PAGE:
Since Methods papers are different from other research papers in PLOS Computational Biology and also differ from typical papers on bioinformatics methods published in other journals, a mandatory presubmission stage has been introduced for the submission of Methods papers to PLOS Computational Biology. (Note that a presubmission inquiry is not mandatory for general research papers in PLOS Computational Biology, though it is also mandatory for submission to the Software papers category.)

Since the Methods section was launched in October 2012, we have received 334 presubmission inquiries. For roughly half of them (159), we encouraged submission and received full papers, of which 41 papers were published, so far, as Methods papers. We find that, while many presubmission inquiries are informative enough to make an educated decision on the submission, we also receive a number of presubmission inquiries that are not sufficiently informative, such that submission may be discouraged not on the basis of the quality or scope of the paper but on that of the presubmission inquiry. We generally do not allow revisions of presubmission inquiries. In order to minimize the number of papers that fail to get a chance to be published in PLOS Computational Biology merely because of the inadequacy of the presubmission inquiry, here we give a number of suggestions for preparing such an inquiry.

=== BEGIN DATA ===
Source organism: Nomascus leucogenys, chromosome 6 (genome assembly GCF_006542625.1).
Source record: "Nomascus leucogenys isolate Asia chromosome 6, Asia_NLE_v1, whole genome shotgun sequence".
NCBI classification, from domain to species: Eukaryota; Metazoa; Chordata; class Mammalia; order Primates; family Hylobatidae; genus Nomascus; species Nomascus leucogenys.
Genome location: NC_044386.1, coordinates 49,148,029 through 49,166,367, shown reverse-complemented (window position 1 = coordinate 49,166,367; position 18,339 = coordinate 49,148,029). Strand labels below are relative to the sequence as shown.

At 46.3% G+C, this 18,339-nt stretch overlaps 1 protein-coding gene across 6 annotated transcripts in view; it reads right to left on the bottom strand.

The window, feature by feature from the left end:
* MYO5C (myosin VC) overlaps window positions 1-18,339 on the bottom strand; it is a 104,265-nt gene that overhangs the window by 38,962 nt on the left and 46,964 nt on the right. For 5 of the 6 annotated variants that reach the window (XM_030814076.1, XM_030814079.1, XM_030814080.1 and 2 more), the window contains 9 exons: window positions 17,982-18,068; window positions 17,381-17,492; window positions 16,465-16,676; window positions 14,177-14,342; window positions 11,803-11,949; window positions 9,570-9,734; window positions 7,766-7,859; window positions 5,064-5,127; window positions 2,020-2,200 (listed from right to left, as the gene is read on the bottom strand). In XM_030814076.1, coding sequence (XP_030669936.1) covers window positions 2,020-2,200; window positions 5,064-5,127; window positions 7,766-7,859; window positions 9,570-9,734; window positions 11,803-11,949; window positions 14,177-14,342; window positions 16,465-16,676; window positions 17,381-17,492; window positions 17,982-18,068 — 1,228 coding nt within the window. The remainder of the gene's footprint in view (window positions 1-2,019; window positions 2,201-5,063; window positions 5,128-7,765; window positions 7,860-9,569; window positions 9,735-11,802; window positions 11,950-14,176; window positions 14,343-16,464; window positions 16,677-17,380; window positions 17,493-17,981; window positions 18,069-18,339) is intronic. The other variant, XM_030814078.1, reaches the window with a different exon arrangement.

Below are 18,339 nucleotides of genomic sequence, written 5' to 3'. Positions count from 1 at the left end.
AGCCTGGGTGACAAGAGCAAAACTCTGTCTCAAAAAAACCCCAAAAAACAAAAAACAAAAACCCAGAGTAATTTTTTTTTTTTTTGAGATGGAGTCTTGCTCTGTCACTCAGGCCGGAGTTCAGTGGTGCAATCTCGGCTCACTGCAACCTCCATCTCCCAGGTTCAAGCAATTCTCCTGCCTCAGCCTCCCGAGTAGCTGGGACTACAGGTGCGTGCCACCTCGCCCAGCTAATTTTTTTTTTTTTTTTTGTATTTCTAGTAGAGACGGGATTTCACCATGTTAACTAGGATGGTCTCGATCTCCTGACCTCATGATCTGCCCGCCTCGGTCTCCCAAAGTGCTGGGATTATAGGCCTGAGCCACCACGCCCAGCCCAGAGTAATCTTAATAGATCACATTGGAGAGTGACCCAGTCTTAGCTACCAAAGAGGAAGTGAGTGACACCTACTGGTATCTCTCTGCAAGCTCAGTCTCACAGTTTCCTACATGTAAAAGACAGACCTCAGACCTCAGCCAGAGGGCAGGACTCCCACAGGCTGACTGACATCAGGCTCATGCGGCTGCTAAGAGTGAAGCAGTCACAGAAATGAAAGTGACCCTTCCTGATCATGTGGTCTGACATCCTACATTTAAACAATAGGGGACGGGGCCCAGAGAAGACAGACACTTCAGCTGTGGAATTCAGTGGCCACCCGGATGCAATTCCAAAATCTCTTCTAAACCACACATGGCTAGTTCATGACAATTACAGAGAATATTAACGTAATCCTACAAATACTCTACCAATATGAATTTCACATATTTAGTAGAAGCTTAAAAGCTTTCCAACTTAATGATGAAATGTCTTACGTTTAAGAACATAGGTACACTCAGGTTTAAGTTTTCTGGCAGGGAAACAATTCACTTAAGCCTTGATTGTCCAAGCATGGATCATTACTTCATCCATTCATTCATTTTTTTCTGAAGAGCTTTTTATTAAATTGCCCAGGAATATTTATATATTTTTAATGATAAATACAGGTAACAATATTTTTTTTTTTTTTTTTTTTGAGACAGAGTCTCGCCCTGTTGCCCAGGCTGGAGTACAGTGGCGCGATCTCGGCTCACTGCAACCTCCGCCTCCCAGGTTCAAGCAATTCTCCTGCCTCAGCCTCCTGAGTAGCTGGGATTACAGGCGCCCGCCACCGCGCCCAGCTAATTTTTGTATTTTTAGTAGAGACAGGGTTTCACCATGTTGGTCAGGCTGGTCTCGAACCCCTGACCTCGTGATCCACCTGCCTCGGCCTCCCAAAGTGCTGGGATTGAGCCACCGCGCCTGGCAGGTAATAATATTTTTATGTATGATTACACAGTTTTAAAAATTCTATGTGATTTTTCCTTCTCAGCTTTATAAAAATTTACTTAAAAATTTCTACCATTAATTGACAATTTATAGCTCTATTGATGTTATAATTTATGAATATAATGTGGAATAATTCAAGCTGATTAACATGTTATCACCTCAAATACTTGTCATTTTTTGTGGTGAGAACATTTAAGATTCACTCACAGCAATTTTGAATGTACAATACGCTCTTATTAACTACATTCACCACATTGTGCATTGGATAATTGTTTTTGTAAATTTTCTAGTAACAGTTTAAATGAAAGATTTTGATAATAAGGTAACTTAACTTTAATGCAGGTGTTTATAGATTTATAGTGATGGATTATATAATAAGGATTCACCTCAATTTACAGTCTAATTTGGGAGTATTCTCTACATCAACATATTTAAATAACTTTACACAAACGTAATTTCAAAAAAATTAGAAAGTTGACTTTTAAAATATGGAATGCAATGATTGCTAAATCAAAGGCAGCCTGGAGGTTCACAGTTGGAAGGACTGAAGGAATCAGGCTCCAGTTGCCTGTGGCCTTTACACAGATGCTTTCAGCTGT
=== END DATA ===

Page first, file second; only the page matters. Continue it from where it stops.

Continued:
The goal of a presubmission inquiry is to make the statement to the Editorial Board that the paper to be submitted reasonably satisfies the criteria detailed in the scope statement. The presubmission inquiry must be detailed enough to convincingly make that point. Most of the insufficiently informative inquiries that we get are either too terse, i.e., they do not give enough detail, or they are not specific enough. Therefore, we suggest a way of structuring a presubmission inquiry. These suggestions are the result of our experience with presubmission inquiries over the past couple of years.

  1. What is the problem? Please summarize the problem domain and statement and the relevance of the problem to the general readership of the journal—in the case of PLOS Computational Biology, the biological research community or a substantial subcommunity. What is that subcommunity? How relevant is the problem to them?